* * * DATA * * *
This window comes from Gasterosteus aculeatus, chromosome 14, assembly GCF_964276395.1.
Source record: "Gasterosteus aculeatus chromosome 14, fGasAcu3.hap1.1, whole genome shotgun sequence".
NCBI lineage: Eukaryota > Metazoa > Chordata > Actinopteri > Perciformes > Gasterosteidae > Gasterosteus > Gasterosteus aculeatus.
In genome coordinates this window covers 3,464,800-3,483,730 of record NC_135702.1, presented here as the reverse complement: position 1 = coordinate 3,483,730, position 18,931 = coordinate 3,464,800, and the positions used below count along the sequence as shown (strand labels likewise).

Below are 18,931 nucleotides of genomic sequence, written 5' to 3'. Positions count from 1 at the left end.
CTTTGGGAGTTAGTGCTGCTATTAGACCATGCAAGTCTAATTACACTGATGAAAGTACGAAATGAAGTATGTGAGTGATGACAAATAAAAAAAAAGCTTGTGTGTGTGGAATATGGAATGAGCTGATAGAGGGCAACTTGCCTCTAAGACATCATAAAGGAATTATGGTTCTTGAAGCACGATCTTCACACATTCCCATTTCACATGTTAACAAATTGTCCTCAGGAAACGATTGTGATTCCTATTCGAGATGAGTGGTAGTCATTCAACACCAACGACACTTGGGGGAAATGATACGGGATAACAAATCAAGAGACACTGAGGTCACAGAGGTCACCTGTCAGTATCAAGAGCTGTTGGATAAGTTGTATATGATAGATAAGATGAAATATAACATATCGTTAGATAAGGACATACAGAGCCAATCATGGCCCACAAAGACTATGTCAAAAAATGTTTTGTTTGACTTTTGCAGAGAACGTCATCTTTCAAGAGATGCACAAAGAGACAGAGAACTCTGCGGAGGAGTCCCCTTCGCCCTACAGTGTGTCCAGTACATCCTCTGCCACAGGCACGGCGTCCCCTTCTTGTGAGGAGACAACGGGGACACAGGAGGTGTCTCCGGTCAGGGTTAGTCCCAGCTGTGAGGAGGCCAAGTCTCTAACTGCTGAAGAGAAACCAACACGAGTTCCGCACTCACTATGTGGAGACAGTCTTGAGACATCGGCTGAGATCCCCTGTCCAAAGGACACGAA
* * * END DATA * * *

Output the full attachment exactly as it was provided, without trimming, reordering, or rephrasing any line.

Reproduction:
This window comes from Gasterosteus aculeatus, chromosome 14, assembly GCF_964276395.1.
Source record: "Gasterosteus aculeatus chromosome 14, fGasAcu3.hap1.1, whole genome shotgun sequence".
NCBI lineage: Eukaryota > Metazoa > Chordata > Actinopteri > Perciformes > Gasterosteidae > Gasterosteus > Gasterosteus aculeatus.
In genome coordinates this window covers 3,464,800-3,483,730 of record NC_135702.1, presented here as the reverse complement: position 1 = coordinate 3,483,730, position 18,931 = coordinate 3,464,800, and the positions used below count along the sequence as shown (strand labels likewise).

Below are 18,931 nucleotides of genomic sequence, written 5' to 3'. Positions count from 1 at the left end.
CTTTGGGAGTTAGTGCTGCTATTAGACCATGCAAGTCTAATTACACTGATGAAAGTACGAAATGAAGTATGTGAGTGATGACAAATAAAAAAAAAGCTTGTGTGTGTGGAATATGGAATGAGCTGATAGAGGGCAACTTGCCTCTAAGACATCATAAAGGAATTATGGTTCTTGAAGCACGATCTTCACACATTCCCATTTCACATGTTAACAAATTGTCCTCAGGAAACGATTGTGATTCCTATTCGAGATGAGTGGTAGTCATTCAACACCAACGACACTTGGGGGAAATGATACGGGATAACAAATCAAGAGACACTGAGGTCACAGAGGTCACCTGTCAGTATCAAGAGCTGTTGGATAAGTTGTATATGATAGATAAGATGAAATATAACATATCGTTAGATAAGGACATACAGAGCCAATCATGGCCCACAAAGACTATGTCAAAAAATGTTTTGTTTGACTTTTGCAGAGAACGTCATCTTTCAAGAGATGCACAAAGAGACAGAGAACTCTGCGGAGGAGTCCCCTTCGCCCTACAGTGTGTCCAGTACATCCTCTGCCACAGGCACGGCGTCCCCTTCTTGTGAGGAGACAACGGGGACACAGGAGGTGTCTCCGGTCAGGGTTAGTCCCAGCTGTGAGGAGGCCAAGTCTCTAACTGCTGAAGAGAAACCAACACGAGTTCCGCACTCACTATGTGGAGACAGTCTTGAGACATCGGCTGAGATCCCCTGTCCAAAGGACACGAA